finalPath = Path.Combine(basePath, path);
    }
    else
        finalPath = path;
    // resolves any internal "..\" to get the true full path.
    return Path.GetFullPath(finalPath);
}
  • Great solution because it combines either absolute or relatives path according to a base path. In my opinion, relativePath argument should be renamed to AbsoluteOrRelativePath, since it is what it really represents. Thanks – Julio Nobre Nov 18 '16 at 13:00
  • Well, if it's already an absolute path, that's just a special case, really... the function is still meant to resolve relative paths, lol. I just named it that here to make it clear which parameter is which ;) – Nyerguds Nov 18 '16 at 16:21
  • @JulioNobre especially since the args here are reversed compared to Path.Combine. That's easily fixed, but I avoid it since I often use it to resolve relative paths on the working directory, and giving null as first arg looks weird. – Nyerguds Nov 24 '16 at 22:11
  • I appreciate your advice, but I only intent to use this helper when I need to combine a base path with another path that may be either relative to that base path or absolute. That's why I have preferred to adopt the following signature: GetAbsolutePath(String BasePath, String RelativeOrAbsolutePath). If some argument is null, an exception is raised to reinforce that both are mandatory to use this method. Again, thanks :-) – Julio Nobre Nov 24 '16 at 23:59
  • 1
    Yeah, that's sensible. Can't be bothered to edit this just to juggle some args around though. – Nyerguds Nov 25 '16 at 0:05
1

It's a bit older topic, but it might be useful for someone. I have solved a similar problem, but in my case, the path was not at the beginning of the text.

So here is my solution:

public static class StringExtension
{
    private const string parentSymbol = "..\\";
    private const string absoluteSymbol = ".\\";
    public static String AbsolutePath(this string relativePath)
    {
        string replacePath = AppDomain.CurrentDomain.BaseDirectory;
        int parentStart = relativePath.IndexOf(parentSymbol);
        int absoluteStart = relativePath.IndexOf(absoluteSymbol);
        if (parentStart >= 0)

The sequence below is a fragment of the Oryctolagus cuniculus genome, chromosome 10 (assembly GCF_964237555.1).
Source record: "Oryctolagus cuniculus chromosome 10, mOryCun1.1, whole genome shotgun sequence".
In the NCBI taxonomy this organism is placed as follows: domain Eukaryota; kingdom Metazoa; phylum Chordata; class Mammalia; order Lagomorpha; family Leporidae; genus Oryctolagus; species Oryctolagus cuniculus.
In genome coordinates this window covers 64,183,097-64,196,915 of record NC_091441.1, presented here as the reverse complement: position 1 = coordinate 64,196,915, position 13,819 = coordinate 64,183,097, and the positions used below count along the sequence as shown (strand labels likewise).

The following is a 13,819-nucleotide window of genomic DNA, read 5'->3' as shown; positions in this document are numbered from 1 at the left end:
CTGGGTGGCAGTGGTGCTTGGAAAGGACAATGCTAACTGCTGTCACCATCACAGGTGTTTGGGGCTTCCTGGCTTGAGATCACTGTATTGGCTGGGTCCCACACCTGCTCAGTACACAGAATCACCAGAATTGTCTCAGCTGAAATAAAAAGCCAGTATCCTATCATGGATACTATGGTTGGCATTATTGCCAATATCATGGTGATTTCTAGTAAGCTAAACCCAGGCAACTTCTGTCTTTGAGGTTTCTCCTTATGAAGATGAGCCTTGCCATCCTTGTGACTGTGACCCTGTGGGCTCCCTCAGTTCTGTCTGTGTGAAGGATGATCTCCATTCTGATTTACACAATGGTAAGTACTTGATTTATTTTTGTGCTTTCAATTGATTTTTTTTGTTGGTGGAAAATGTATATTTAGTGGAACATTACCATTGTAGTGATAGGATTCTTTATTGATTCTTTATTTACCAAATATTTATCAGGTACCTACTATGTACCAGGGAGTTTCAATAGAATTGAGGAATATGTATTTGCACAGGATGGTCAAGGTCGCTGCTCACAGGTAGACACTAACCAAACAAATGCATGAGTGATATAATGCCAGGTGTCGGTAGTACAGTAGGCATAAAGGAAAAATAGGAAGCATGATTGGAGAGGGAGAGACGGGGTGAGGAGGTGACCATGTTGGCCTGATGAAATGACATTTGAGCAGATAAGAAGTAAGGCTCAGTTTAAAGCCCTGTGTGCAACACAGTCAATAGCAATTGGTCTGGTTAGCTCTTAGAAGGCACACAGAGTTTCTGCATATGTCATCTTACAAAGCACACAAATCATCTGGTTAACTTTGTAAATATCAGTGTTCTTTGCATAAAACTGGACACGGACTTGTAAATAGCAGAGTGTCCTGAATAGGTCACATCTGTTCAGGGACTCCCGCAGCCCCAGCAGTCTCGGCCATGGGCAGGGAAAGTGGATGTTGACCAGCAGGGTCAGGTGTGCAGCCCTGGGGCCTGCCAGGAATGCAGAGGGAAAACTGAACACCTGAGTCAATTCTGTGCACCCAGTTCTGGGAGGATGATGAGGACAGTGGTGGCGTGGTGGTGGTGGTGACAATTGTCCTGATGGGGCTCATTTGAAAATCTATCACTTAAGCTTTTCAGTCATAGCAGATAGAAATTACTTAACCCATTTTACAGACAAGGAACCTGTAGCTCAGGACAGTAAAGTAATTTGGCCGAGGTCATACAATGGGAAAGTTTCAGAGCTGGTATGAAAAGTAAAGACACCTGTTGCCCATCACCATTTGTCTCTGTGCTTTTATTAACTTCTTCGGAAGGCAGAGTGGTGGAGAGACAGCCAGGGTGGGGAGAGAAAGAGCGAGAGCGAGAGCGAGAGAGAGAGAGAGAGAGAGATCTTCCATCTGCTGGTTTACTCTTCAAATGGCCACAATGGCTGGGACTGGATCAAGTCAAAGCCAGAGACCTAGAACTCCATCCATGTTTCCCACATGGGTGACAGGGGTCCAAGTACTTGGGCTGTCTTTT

{
            int parentLength = 0;
            while (relativePath.Substring(parentStart + parentLength).Contains(parentSymbol))
            {
                replacePath = new DirectoryInfo(replacePath).Parent.FullName;
                parentLength = parentLength + parentSymbol.Length;
            };
            relativePath = relativePath.Replace(relativePath.Substring(parentStart, parentLength), string.Format("{0}\\", replacePath));
        }
        else if (absoluteStart >= 0)
        {
            relativePath = relativePath.Replace(".\\", replacePath);
        }
        return relativePath;
    }
}

Example:

Data Source=.\Data\Data.sdf;Persist Security Info=False;
Data Source=..\..\bin\Debug\Data\Data.sdf;Persist Security Info=False;
  • Um. You're reinventing the wheel. Path.GetFullPath resolves .\ and ..\ automatically. Also, you're adding the AbsolutePath extension function to String class in general... may be a bit overkill. – Nyerguds Jun 14 '18 at 10:05
  • Am I wrong saying that Path.GetFullPath always considers the base directory as the current directory of the AppDomain of the application. In this case, Path.GetFullPath is not able to return the full path from a different directory. The following algorithm, however, takes this into consideration... I mean, you just have to add another optional parameter which would be a replacing of the CurrentDomainDirectory. – Samuel Jun 29 '18 at 13:52